How do you make a culture of innovation stick?

100%Open is not a culture change agency, it’s an open innovation company whose mission is to connect the suits and the sneakers. So how come we get involved in many transformation and learning programmes? The answer to this question provides a clue as to what innovation culture is and how to change it. Permanently.

We started working with Oxfam in 2015 and have run Crowdicity communities with the NGO that have helped to engage and energise decision-making about innovation and change. Likewise, we have run such ‘Colleague Crowds’ with the Red Cross, Merz, IHG, Lego and also public crowds with UBS, Ford, P&G, and many others. In each of these cases, we noticed a curious by-product of our online communities. Sure we found exciting new SME technologies, sourced stunning new ideas and co-created with brands’ consumers. But also something good happened to our clients’ cultures.

It is fair to say that the default setting for most large organisations is not open and transparent. For very good reasons, there are constraints on social media expression, intellectual property, and trade secrets. It’s often a good idea to err on the side of caution. Brand owners are often more comfortable researching their consumers at arm’s length rather than engaging them directly. Colleagues across company departments or geographies are often not incentivised to collaborate and co-create across the silos. For these cultural reasons, open innovation comes as a bit of a shock. All of a sudden, you are asked to open up your company’s inadequacies (aka innovation requirements) and ask for help from total strangers. Colleagues are invited to collaborate on a whole range of issues and empowered to voice their opinions in a way that can circumvent middle managers. CEOs open themselves up to be more visible and accountable.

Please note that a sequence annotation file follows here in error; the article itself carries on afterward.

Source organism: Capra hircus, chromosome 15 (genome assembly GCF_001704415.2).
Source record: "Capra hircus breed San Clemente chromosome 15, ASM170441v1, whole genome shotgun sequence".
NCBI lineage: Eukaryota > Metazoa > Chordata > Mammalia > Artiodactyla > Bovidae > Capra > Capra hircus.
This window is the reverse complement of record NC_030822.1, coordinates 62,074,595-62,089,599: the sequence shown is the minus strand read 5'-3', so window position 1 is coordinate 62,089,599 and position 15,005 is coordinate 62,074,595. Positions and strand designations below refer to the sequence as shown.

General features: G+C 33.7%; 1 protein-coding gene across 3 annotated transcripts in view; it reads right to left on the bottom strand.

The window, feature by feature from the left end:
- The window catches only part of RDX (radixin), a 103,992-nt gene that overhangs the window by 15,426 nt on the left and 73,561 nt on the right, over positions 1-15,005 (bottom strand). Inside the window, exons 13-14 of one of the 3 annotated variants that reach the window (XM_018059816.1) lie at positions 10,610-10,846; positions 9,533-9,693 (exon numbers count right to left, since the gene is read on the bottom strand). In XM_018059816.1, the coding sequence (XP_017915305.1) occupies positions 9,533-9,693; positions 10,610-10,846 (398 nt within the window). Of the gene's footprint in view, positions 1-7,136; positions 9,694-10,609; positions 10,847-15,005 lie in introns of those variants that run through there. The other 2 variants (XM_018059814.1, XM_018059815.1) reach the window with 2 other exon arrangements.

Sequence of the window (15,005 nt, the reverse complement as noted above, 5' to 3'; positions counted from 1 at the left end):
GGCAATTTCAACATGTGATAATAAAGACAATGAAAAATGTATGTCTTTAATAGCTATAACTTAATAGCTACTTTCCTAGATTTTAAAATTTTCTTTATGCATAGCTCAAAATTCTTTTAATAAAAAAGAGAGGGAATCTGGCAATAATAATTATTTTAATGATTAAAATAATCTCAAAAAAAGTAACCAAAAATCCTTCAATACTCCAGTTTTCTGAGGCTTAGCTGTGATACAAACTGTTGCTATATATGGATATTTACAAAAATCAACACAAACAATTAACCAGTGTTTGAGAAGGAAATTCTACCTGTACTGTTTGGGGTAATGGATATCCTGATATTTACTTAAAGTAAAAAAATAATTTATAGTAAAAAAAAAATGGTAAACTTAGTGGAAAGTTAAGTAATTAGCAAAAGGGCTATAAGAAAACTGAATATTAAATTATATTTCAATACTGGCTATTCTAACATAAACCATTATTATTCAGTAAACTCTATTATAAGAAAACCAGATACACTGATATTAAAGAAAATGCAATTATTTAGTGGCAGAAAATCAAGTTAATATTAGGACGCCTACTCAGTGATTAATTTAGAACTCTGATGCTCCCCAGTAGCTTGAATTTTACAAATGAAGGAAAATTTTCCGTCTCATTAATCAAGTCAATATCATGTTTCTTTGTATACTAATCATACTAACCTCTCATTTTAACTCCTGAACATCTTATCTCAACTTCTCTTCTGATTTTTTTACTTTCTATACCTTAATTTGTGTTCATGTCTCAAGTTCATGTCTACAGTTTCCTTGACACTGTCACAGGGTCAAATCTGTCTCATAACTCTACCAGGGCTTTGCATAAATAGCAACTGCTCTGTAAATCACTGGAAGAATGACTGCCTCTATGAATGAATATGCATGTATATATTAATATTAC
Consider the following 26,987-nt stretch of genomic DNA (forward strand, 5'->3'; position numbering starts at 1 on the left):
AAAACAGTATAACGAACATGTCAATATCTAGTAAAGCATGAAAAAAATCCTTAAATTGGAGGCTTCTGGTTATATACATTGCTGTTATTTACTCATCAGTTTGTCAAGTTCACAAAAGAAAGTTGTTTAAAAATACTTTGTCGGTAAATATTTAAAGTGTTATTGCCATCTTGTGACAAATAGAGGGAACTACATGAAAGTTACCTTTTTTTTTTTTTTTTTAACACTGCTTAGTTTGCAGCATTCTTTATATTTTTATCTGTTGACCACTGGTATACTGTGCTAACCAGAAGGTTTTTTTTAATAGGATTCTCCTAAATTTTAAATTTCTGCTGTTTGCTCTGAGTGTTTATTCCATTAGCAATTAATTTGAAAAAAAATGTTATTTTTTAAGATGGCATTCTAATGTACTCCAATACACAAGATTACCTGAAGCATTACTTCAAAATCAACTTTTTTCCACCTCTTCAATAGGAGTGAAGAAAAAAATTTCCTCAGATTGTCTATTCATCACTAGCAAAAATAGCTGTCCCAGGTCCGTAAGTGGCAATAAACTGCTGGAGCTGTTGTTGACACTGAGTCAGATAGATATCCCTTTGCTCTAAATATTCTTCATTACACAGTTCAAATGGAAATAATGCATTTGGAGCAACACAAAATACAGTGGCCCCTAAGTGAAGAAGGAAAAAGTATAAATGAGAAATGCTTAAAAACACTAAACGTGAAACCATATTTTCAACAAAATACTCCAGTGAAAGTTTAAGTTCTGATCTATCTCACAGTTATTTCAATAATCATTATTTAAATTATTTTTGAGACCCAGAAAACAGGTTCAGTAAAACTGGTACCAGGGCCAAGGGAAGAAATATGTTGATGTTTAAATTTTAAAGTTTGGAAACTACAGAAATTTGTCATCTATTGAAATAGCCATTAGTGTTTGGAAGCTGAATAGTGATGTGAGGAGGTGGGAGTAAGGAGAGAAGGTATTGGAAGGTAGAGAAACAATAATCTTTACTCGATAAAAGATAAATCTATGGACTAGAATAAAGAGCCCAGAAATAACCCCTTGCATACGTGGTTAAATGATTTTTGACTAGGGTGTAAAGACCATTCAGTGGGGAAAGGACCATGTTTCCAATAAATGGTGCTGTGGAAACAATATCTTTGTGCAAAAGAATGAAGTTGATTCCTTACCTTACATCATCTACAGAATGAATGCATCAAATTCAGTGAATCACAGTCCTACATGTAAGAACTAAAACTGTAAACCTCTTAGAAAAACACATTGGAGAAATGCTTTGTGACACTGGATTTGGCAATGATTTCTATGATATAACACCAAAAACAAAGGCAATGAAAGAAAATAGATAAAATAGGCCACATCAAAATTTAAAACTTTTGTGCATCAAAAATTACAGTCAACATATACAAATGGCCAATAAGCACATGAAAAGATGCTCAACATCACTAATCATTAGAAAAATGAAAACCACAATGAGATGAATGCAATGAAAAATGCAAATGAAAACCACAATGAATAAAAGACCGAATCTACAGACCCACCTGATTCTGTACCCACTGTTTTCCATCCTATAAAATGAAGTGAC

In our programmes, we provide some guidance on the appropriate skills and mindsets that produce what we call ‘business empathy’. Nevertheless, it is the experience of acting differently that has a profound effect on employee and leadership attitudes and practices. Our clients report that the process of taking part in open innovation programmes is a transformative experience. Research Managers enjoy the realtime conversation with consumers. Engineers get new perspectives from the marketing team. R&D specialists are inspired by working with innovative SMEs and top academics.

It is this way that we learned that companies need to attack culture change obliquely. When it comes to innovation, training sessions, internal comms programmes and ‘Google Fridays’ can get you so far. But encouraging people to act in new ways towards productive outcomes is a whole different level. The latest neuroscience gives us a clue why this works. New behaviours are learned by acting them out, much as muscle memory works for fine motor skills. This is why Millard Fuller had it right. Going through the initially uncomfortable experience of collaborating across boundaries forges new neural pathways, especially if the rewards are positive.

In one of our Oxfam crowds, Oxfam Ovation, we were asked to look at ways of making savings for the NGO. It would have been a conventional choice to commission a large consultancy to perform analyses and make recommendations for cuts. But Oxfam believed that the 100%Open approach of asking employees for their ideas could be less culturally damaging. It also turned out to be very productive, with new ideas from fuel-saving to IT outsourcing being actioned. The CEO and board felt emboldened to hold transparent ‘ask me anything’ sessions on the Crowdicity platform. These were a success and a clear indication of a change of culture to a more open, innovative and transparent place.

In conclusion, when you embark on your new crowd project you may get more than you bargained for. In a good way.

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